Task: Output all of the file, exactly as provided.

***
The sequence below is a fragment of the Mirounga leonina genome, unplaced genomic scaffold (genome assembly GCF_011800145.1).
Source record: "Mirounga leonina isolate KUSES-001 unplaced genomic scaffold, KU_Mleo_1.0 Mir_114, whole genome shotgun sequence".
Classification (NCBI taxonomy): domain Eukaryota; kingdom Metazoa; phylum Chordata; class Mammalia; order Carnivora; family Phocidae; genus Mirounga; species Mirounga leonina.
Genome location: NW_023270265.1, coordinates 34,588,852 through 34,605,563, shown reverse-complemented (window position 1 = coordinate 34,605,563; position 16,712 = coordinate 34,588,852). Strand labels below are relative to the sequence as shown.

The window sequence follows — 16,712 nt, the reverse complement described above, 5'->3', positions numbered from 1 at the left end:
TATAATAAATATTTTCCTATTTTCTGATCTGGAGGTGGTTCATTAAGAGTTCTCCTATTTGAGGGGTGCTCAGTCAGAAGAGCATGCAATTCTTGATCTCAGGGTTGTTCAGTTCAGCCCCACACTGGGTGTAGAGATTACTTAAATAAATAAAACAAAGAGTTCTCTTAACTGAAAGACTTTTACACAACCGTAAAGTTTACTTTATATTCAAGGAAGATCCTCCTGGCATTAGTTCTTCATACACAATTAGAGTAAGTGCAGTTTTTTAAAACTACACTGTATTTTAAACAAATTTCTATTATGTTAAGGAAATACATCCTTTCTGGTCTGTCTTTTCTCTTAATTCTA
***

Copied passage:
The sequence below is a fragment of the Mirounga leonina genome, unplaced genomic scaffold (genome assembly GCF_011800145.1).
Source record: "Mirounga leonina isolate KUSES-001 unplaced genomic scaffold, KU_Mleo_1.0 Mir_114, whole genome shotgun sequence".
Classification (NCBI taxonomy): domain Eukaryota; kingdom Metazoa; phylum Chordata; class Mammalia; order Carnivora; family Phocidae; genus Mirounga; species Mirounga leonina.
Genome location: NW_023270265.1, coordinates 34,588,852 through 34,605,563, shown reverse-complemented (window position 1 = coordinate 34,605,563; position 16,712 = coordinate 34,588,852). Strand labels below are relative to the sequence as shown.

The window sequence follows — 16,712 nt, the reverse complement described above, 5'->3', positions numbered from 1 at the left end:
TATAATAAATATTTTCCTATTTTCTGATCTGGAGGTGGTTCATTAAGAGTTCTCCTATTTGAGGGGTGCTCAGTCAGAAGAGCATGCAATTCTTGATCTCAGGGTTGTTCAGTTCAGCCCCACACTGGGTGTAGAGATTACTTAAATAAATAAAACAAAGAGTTCTCTTAACTGAAAGACTTTTACACAACCGTAAAGTTTACTTTATATTCAAGGAAGATCCTCCTGGCATTAGTTCTTCATACACAATTAGAGTAAGTGCAGTTTTTTAAAACTACACTGTATTTTAAACAAATTTCTATTATGTTAAGGAAATACATCCTTTCTGGTCTGTCTTTTCTCTTAATTCTA